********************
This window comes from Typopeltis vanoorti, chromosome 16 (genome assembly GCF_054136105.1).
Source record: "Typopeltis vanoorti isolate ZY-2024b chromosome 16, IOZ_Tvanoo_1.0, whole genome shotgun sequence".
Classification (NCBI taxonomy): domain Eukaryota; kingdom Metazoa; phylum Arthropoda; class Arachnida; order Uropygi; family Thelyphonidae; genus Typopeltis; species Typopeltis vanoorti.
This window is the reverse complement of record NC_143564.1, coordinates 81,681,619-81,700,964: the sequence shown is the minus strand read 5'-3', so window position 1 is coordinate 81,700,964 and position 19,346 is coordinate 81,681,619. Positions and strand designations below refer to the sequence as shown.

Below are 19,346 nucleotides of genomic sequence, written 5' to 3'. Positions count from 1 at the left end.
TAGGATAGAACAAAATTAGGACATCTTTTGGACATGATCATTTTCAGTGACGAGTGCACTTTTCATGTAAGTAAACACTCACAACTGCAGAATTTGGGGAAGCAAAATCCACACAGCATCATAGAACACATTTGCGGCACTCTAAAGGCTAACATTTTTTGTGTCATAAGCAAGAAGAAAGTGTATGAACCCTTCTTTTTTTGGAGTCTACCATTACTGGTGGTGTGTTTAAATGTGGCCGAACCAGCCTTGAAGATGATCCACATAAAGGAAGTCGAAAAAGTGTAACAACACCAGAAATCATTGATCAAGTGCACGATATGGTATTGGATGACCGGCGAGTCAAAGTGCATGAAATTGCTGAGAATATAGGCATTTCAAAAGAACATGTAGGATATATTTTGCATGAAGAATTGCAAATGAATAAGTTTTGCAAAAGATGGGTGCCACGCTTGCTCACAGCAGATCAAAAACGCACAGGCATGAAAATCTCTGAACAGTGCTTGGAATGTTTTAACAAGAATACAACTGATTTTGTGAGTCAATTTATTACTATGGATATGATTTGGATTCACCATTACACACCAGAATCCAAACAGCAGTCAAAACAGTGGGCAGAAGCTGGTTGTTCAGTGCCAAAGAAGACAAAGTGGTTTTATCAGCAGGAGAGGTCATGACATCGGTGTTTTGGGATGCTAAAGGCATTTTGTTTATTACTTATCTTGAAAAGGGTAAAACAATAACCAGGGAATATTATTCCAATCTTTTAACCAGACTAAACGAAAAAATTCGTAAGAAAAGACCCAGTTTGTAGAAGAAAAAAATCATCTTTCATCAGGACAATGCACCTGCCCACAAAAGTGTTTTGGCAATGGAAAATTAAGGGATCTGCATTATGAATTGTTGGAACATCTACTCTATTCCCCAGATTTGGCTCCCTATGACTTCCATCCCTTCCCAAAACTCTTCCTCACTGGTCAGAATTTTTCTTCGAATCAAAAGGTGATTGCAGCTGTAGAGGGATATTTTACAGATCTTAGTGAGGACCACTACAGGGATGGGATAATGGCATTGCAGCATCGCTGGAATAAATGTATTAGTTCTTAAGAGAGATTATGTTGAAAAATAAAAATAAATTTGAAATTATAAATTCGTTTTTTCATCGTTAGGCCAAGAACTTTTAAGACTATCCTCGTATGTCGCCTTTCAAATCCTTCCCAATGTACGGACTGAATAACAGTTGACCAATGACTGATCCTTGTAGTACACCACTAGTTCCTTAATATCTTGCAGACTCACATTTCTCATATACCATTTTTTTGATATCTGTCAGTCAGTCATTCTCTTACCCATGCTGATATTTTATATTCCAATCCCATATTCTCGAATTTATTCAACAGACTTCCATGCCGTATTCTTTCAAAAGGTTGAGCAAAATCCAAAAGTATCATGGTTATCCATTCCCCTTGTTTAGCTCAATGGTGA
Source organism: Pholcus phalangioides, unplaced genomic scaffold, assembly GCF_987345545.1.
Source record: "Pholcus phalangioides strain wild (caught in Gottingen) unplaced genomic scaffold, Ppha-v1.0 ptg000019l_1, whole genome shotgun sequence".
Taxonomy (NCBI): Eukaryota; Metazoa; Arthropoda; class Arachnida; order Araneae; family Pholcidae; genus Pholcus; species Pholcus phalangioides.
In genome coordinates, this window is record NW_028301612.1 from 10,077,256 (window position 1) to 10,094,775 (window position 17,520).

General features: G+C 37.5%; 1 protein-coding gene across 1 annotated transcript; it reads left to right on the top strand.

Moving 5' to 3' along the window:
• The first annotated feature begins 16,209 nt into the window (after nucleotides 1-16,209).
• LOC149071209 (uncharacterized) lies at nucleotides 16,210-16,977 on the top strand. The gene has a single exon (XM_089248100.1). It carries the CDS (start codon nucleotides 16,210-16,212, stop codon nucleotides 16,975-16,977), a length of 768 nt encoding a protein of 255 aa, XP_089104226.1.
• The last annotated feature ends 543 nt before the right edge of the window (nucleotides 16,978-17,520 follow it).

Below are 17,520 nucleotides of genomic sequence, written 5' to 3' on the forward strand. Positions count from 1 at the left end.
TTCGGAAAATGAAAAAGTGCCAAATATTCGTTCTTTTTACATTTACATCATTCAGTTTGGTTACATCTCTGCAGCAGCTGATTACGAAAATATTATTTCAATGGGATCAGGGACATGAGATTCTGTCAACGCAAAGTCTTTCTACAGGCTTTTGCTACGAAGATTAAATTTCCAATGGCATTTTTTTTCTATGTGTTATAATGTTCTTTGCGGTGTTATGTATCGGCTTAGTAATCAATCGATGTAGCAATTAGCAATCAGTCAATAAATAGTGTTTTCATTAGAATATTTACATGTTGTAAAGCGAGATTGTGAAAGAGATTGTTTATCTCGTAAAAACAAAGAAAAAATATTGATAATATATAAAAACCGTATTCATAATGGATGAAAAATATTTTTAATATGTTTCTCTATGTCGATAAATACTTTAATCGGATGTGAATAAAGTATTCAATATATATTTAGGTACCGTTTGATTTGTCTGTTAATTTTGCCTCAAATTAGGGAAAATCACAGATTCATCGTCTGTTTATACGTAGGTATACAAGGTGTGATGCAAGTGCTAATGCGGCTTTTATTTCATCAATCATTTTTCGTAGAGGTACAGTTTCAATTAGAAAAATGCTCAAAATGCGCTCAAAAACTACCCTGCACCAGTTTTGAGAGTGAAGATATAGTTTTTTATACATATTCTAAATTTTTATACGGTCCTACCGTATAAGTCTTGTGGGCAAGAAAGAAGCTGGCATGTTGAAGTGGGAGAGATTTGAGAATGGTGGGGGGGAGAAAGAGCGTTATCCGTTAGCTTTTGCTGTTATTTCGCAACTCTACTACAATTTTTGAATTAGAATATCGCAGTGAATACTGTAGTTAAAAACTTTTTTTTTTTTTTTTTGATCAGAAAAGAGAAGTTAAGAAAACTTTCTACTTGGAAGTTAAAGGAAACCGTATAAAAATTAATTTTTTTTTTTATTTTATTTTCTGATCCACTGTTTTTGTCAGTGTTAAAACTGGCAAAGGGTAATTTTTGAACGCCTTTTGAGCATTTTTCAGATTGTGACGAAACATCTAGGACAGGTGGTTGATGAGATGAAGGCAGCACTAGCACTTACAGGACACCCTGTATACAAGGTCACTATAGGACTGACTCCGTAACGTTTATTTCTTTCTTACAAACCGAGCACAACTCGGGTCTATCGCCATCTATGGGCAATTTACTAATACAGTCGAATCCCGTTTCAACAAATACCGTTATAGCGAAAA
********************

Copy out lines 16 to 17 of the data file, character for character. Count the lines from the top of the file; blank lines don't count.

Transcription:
Below are 17,520 nucleotides of genomic sequence, written 5' to 3' on the forward strand. Positions count from 1 at the left end.
TTCGGAAAATGAAAAAGTGCCAAATATTCGTTCTTTTTACATTTACATCATTCAGTTTGGTTACATCTCTGCAGCAGCTGATTACGAAAATATTATTTCAATGGGATCAGGGACATGAGATTCTGTCAACGCAAAGTCTTTCTACAGGCTTTTGCTACGAAGATTAAATTTCCAATGGCATTTTTTTTCTATGTGTTATAATGTTCTTTGCGGTGTTATGTATCGGCTTAGTAATCAATCGATGTAGCAATTAGCAATCAGTCAATAAATAGTGTTTTCATTAGAATATTTACATGTTGTAAAGCGAGATTGTGAAAGAGATTGTTTATCTCGTAAAAACAAAGAAAAAATATTGATAATATATAAAAACCGTATTCATAATGGATGAAAAATATTTTTAATATGTTTCTCTATGTCGATAAATACTTTAATCGGATGTGAATAAAGTATTCAATATATATTTAGGTACCGTTTGATTTGTCTGTTAATTTTGCCTCAAATTAGGGAAAATCACAGATTCATCGTCTGTTTATACGTAGGTATACAAGGTGTGATGCAAGTGCTAATGCGGCTTTTATTTCATCAATCATTTTTCGTAGAGGTACAGTTTCAATTAGAAAAATGCTCAAAATGCGCTCAAAAACTACCCTGCACCAGTTTTGAGAGTGAAGATATAGTTTTTTATACATATTCTAAATTTTTATACGGTCCTACCGTATAAGTCTTGTGGGCAAGAAAGAAGCTGGCATGTTGAAGTGGGAGAGATTTGAGAATGGTGGGGGGGAGAAAGAGCGTTATCCGTTAGCTTTTGCTGTTATTTCGCAACTCTACTACAATTTTTGAATTAGAATATCGCAGTGAATACTGTAGTTAAAAACTTTTTTTTTTTTTTTTTGATCAGAAAAGAGAAGTTAAGAAAACTTTCTACTTGGAAGTTAAAGGAAACCGTATAAAAATTAATTTTTTTTTTTATTTTATTTTCTGATCCACTGTTTTTGTCAGTGTTAAAACTGGCAAAGGGTAATTTTTGAACGCCTTTTGAGCATTTTTCAGATTGTGACGAAACATCTAGGACAGGTGGTTGATGAGATGAAGGCAGCACTAGCACTTACAGGACACCCTGTATACAAGGTCACTATAGGACTGACTCCGTAACGTTTATTTCTTTCTTACAAACCGAGCACAACTCGGGTCTATCGCCATCTATGGGCAATTTACTAATACAGTCGAATCCCGTTTCAACAAATACCGTTATAGCGAAAA